“There was a nest attempt in 1987, but the first successful nest occurred in 1991,” she said. “That was the first successful nest in 30 years. It was a huge, huge success for the program as a whole. At that time, there were so few, we were able to do statewide nest surveys.”

When the aerial surveys were discontinued in 2006, Maddox said that 77 nests were known to be in Alabama and that successful nesting activity has continued to increase.

“You can now find eagles in every single county,” she said. “It’s so great talking to people, and they tell us, ‘When I was growing up, we never saw an eagle, but now I see them all the time.’ That just goes to show you the success story in Alabama and being a part of that.”

Alabama’s restoration program was funded through the Pittman-Robertson Act, which levies an excise tax on firearms and ammunition that is apportioned to state wildlife agencies for conservation efforts, hunter education programs and the operation of archery and shooting ranges.

“We do some aerial surveys, but we don’t do statewide surveys because there are so many nests that we can’t keep up with them,” Maddox said. “We fly along the Tennessee River every year to count eagles and look for nests. There is a huge concentration of eagles along the Tennessee River.

“It is one of the top recovery stories in the nation, I would say. I will be talking about the history of bald eagles at Lake Guntersville. It’s an exciting story to tell.”

While most of the focus has been on the bald eagle, Maddox also pursues research on the golden eagle.

“A lot of people don’t know we have golden eagles that winter in Alabama,” she said. “The Golden Eagle Project began about 10 years ago. It’s a multi-state project as well, as with any good conservation effort. So, partners are heavily involved in this. We use simple game cameras to monitor where eagles are occurring throughout the state. We’ve set up cameras at 21 different locations during the program.

“We’ve had golden eagle sightings at 10 locations, with the most southern location at Upper State Special Opportunity Area near Jackson. That was around Christmas in 2020, so that was a special Christmas gift. The areas where we consistently see golden eagles are Skyline, Freedom Hills and Oakmulgee wildlife management areas (WMAs) and the Talladega National Forest.”

Maddox said several golden eagles have been captured and fitted with transmitter tags to track their movement to determine migration pathways and habitats the eagles are accessing in Alabama. She said 19 tags have been attached since 2013 and six are still active.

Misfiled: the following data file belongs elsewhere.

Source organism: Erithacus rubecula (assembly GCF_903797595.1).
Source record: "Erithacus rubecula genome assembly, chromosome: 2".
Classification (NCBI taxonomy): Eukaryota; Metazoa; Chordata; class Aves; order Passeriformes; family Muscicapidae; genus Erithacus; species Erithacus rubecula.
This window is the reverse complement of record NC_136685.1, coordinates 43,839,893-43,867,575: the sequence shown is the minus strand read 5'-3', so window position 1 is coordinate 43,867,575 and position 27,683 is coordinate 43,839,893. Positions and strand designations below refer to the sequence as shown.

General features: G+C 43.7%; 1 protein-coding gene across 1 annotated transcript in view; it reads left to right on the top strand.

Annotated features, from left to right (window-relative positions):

“One of those tags still active is on a bird we’ve named Natchez, a bird that was captured at Freedom Hills,” she said. “She travels from way up in Canada near Hudson Bay. Other birds migrate to northern parts of Ontario, and others go to Newfoundland. They migrate a long way to get to Alabama every winter.”

Maddox said people will often confuse golden eagles with immature bald eagles, which have not developed the telltale white heads. Several tips can help the casual observer determine the species encountered, according to Maddox.

“Golden eagles are most often found in forested areas,” she said. “They feed on carrion, which is one of their primary food sources in the winter, but they also feed on small mammals.

“Bald eagles are found around water because they primarily feed on fish. So, if you see a large brown bird flying over the water and trying to capture a fish, it’s probably a juvenile bald eagle, especially if you see it during the summer. Bald eagles can be seen feeding on roadkill, but you’ll most likely see them by the water, trying to capture fish.”

Because the statewide aerial surveys have been discontinued, Maddox said WFF depends on the public to report eagle sightings and nesting activity.

Email [email protected].gov to report any eagle activity or possible violations of the Bald Eagle Protection Act, which was amended to include golden eagles.

For more information about the Eagle Awareness Weekends at Lake Guntersville State Park, please email [email protected].

David Rainer is an award-winning writer who has covered Alabama’s great outdoors for 25 years. The former outdoors editor at the Mobile Press-Register, he writes for Outdoor Alabama, the website of the Alabama Department of Conservation and Natural Resources.